This evening, I went for a wonderful walk in the woods, near my home in northern Michigan. Despite the lack of sunshine and the threat of rain, I ventured onto one of my favorite trails. It’s a shady path, lined with tall pine trees, that divides at a crossroads into three distinct routes, which meet again at the top of the middle one, creating a lopsided loop, cleaved in two. I’d left my weights at home and taken my camera instead. Borrowing an idea from my friend Becky, I wanted to capture the fall colors before they faded into memory.
As I hiked the middle route of my favorite trail system and looped back to the crossroads, I couldn’t help but notice mankind’s influence: deep truck ruts, chopped logs, “No Hunting” signs here and there. But, even with such reminders of civilization as well as the cool raindrops that fell on my silly hatless head, I savored the kaleidoscopic forest that enveloped me. Leaves of nearly every hue – crimson, orange, yellow-green, brown, and purple – were everywhere. Even my beloved blueberry patch, always eerily lit by sunshine even on an overcast day, was surrounded by trees that resembled the fluorescent Play-Doh from my childhood.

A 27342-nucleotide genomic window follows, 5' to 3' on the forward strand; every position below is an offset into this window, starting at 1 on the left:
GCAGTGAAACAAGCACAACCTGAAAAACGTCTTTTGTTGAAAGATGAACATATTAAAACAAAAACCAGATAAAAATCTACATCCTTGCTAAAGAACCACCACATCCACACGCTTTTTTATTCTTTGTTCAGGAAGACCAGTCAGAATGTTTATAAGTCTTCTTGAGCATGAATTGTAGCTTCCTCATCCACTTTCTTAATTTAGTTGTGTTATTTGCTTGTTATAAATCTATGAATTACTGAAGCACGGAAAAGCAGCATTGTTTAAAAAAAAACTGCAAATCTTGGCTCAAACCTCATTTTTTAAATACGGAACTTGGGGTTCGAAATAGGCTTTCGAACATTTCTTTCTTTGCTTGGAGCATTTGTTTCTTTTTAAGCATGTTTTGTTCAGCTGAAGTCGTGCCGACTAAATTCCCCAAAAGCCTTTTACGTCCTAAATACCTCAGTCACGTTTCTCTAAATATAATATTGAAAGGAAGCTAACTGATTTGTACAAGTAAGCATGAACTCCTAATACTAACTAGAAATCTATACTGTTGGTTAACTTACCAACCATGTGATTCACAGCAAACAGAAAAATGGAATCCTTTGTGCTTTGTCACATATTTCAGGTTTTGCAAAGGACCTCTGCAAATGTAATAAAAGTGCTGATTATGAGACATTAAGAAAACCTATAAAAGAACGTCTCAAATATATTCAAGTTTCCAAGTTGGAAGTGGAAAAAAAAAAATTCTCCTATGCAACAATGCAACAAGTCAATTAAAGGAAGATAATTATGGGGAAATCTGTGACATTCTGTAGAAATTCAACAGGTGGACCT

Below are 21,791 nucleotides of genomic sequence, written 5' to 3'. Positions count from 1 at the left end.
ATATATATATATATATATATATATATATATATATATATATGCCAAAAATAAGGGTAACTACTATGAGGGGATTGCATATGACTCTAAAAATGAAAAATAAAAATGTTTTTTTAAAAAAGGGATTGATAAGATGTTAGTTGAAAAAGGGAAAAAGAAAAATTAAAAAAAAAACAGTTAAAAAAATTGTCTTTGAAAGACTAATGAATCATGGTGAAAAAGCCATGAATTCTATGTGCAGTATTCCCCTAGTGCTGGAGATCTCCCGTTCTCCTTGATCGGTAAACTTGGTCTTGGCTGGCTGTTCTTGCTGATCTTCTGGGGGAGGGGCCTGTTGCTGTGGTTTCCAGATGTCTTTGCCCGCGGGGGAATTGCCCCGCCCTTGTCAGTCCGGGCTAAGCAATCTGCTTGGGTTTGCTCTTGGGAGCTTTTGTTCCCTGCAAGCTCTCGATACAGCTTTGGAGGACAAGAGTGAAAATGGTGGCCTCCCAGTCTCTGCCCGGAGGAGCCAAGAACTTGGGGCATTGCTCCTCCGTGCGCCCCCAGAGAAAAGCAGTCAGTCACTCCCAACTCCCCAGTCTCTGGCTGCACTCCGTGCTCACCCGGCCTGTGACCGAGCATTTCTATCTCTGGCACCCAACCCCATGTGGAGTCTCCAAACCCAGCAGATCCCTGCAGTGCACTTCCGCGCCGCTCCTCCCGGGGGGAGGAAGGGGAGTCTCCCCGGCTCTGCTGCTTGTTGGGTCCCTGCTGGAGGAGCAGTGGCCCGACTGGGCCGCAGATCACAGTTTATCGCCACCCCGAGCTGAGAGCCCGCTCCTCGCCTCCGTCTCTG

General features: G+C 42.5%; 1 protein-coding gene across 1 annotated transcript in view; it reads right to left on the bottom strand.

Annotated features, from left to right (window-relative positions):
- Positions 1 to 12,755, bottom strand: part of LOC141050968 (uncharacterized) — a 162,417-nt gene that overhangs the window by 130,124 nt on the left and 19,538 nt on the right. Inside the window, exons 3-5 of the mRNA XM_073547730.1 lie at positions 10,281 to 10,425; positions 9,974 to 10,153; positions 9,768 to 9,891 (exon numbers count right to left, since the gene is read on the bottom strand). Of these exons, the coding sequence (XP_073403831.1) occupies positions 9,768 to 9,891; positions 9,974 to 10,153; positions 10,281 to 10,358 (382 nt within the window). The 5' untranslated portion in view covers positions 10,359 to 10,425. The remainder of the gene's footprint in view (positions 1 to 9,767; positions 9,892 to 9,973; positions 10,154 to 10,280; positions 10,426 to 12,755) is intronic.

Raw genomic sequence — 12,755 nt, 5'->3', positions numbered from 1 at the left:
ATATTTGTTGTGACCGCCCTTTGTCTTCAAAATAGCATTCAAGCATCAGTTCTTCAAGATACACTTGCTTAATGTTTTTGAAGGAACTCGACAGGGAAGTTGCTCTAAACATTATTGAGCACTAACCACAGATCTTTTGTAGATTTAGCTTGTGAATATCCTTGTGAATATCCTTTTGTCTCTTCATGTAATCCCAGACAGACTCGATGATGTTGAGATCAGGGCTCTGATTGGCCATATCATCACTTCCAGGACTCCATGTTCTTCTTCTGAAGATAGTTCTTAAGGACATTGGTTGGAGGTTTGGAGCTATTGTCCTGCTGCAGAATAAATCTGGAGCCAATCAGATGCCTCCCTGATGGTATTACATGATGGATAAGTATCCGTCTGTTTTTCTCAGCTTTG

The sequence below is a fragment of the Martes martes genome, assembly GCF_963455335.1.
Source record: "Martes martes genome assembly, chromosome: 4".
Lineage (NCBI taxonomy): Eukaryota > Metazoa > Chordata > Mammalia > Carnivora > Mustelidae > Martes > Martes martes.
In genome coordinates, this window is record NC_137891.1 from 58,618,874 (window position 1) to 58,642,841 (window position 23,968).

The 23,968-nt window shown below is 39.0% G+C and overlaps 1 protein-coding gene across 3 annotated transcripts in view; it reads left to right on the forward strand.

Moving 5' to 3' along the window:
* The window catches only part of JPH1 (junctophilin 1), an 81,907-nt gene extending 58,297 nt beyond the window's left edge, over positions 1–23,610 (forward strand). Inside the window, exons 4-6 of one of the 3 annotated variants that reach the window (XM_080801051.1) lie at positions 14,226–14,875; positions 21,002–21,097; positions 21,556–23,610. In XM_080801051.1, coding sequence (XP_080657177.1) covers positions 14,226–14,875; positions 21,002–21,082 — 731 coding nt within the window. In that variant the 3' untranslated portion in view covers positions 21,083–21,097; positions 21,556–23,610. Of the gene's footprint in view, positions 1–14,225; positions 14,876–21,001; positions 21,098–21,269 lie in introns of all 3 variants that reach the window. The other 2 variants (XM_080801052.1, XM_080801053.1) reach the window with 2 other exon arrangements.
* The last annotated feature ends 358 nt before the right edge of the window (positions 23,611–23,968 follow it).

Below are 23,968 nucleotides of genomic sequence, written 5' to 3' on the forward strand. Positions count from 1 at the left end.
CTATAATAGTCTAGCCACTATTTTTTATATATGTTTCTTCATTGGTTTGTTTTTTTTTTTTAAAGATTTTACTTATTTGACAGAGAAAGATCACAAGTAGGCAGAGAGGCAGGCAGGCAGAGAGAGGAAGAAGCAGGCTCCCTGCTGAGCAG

During this damp but rewarding walk, I realized that Becky was right: Northern Michigan is “the most incredibly beautiful place.” Of course, I also thought about my lifelong fascination with autumn, which has in fact been my favorite season for as long as I can remember – and truly a delight for the senses. The sight of vibrant colors, the smell of burning leaves, the taste of hot apple cider, the feel of a cool crisp breeze, and the sound of revelry in the French Quarter.
Because, yes, I attribute my love for the fall, in part, to the holidays in October and November – namely, Halloween and the Day of the Dead, holidays that celebrate those who have passed between life and death. What an appropriate time for such a celebration – after all, isn’t that what all those vibrant leaves represent? A time of transition, between the vitality of summer and the dormancy of winter? As I returned home and gazed at the nearby cove, I thought that death had never seemed more beautiful...
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